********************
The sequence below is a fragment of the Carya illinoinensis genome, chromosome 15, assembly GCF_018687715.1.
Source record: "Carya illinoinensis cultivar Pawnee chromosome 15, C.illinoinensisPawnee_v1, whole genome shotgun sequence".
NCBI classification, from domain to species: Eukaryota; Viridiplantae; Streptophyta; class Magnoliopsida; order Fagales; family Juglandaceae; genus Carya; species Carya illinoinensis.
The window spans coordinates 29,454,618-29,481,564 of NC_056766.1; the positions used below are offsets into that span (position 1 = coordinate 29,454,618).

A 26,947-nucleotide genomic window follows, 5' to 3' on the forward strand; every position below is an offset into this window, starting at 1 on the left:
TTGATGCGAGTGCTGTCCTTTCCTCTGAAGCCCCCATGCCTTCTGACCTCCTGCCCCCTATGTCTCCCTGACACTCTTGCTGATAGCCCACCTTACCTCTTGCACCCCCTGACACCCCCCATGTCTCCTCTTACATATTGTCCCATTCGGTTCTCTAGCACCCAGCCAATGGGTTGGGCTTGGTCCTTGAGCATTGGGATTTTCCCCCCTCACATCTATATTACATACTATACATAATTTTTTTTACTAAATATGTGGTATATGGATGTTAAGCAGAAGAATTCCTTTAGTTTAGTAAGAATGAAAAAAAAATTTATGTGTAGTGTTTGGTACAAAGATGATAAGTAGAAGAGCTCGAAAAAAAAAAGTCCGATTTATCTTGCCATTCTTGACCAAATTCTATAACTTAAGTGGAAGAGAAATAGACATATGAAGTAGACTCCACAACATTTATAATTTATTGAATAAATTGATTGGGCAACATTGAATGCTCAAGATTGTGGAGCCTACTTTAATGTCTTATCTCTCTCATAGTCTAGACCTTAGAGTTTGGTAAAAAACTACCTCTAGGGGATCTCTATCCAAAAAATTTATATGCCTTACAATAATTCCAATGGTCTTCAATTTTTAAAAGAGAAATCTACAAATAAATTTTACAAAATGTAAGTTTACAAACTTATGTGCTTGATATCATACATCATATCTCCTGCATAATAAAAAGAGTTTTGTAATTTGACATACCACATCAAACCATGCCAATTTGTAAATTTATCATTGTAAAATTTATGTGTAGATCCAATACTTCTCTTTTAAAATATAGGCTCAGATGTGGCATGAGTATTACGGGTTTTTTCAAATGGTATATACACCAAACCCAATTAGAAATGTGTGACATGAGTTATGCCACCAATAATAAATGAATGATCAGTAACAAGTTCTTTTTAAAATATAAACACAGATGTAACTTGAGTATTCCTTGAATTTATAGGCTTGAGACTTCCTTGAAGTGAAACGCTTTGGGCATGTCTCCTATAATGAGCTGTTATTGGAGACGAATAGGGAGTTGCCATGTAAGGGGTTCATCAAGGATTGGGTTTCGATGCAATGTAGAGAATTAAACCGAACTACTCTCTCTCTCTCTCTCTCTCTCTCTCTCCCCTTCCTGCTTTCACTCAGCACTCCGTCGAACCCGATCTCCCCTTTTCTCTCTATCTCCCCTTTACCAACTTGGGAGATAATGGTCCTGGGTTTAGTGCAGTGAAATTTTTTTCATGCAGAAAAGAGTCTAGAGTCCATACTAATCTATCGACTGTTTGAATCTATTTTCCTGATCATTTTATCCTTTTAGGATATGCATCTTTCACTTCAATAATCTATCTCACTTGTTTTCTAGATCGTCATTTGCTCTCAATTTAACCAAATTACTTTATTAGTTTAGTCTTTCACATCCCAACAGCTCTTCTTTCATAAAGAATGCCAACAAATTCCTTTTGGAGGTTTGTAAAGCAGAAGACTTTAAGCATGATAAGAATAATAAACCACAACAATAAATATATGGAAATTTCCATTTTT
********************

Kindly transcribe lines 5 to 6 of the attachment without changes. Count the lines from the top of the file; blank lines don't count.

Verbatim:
A 26,947-nucleotide genomic window follows, 5' to 3' on the forward strand; every position below is an offset into this window, starting at 1 on the left:
TTGATGCGAGTGCTGTCCTTTCCTCTGAAGCCCCCATGCCTTCTGACCTCCTGCCCCCTATGTCTCCCTGACACTCTTGCTGATAGCCCACCTTACCTCTTGCACCCCCTGACACCCCCCATGTCTCCTCTTACATATTGTCCCATTCGGTTCTCTAGCACCCAGCCAATGGGTTGGGCTTGGTCCTTGAGCATTGGGATTTTCCCCCCTCACATCTATATTACATACTATACATAATTTTTTTTACTAAATATGTGGTATATGGATGTTAAGCAGAAGAATTCCTTTAGTTTAGTAAGAATGAAAAAAAAATTTATGTGTAGTGTTTGGTACAAAGATGATAAGTAGAAGAGCTCGAAAAAAAAAAGTCCGATTTATCTTGCCATTCTTGACCAAATTCTATAACTTAAGTGGAAGAGAAATAGACATATGAAGTAGACTCCACAACATTTATAATTTATTGAATAAATTGATTGGGCAACATTGAATGCTCAAGATTGTGGAGCCTACTTTAATGTCTTATCTCTCTCATAGTCTAGACCTTAGAGTTTGGTAAAAAACTACCTCTAGGGGATCTCTATCCAAAAAATTTATATGCCTTACAATAATTCCAATGGTCTTCAATTTTTAAAAGAGAAATCTACAAATAAATTTTACAAAATGTAAGTTTACAAACTTATGTGCTTGATATCATACATCATATCTCCTGCATAATAAAAAGAGTTTTGTAATTTGACATACCACATCAAACCATGCCAATTTGTAAATTTATCATTGTAAAATTTATGTGTAGATCCAATACTTCTCTTTTAAAATATAGGCTCAGATGTGGCATGAGTATTACGGGTTTTTTCAAATGGTATATACACCAAACCCAATTAGAAATGTGTGACATGAGTTATGCCACCAATAATAAATGAATGATCAGTAACAAGTTCTTTTTAAAATATAAACACAGATGTAACTTGAGTATTCCTTGAATTTATAGGCTTGAGACTTCCTTGAAGTGAAACGCTTTGGGCATGTCTCCTATAATGAGCTGTTATTGGAGACGAATAGGGAGTTGCCATGTAAGGGGTTCATCAAGGATTGGGTTTCGATGCAATGTAGAGAATTAAACCGAACTACTCTCTCTCTCTCTCTCTCTCTCTCTCTCCCCTTCCTGCTTTCACTCAGCACTCCGTCGAACCCGATCTCCCCTTTTCTCTCTATCTCCCCTTTACCAACTTGGGAGATAATGGTCCTGGGTTTAGTGCAGTGAAATTTTTTTCATGCAGAAAAGAGTCTAGAGTCCATACTAATCTATCGACTGTTTGAATCTATTTTCCTGATCATTTTATCCTTTTAGGATATGCATCTTTCACTTCAATAATCTATCTCACTTGTTTTCTAGATCGTCATTTGCTCTCAATTTAACCAAATTACTTTATTAGTTTAGTCTTTCACATCCCAACAGCTCTTCTTTCATAAAGAATGCCAACAAATTCCTTTTGGAGGTTTGTAAAGCAGAAGACTTTAAGCATGATAAGAATAATAAACCACAACAATAAATATATGGAAATTTCCATTTTT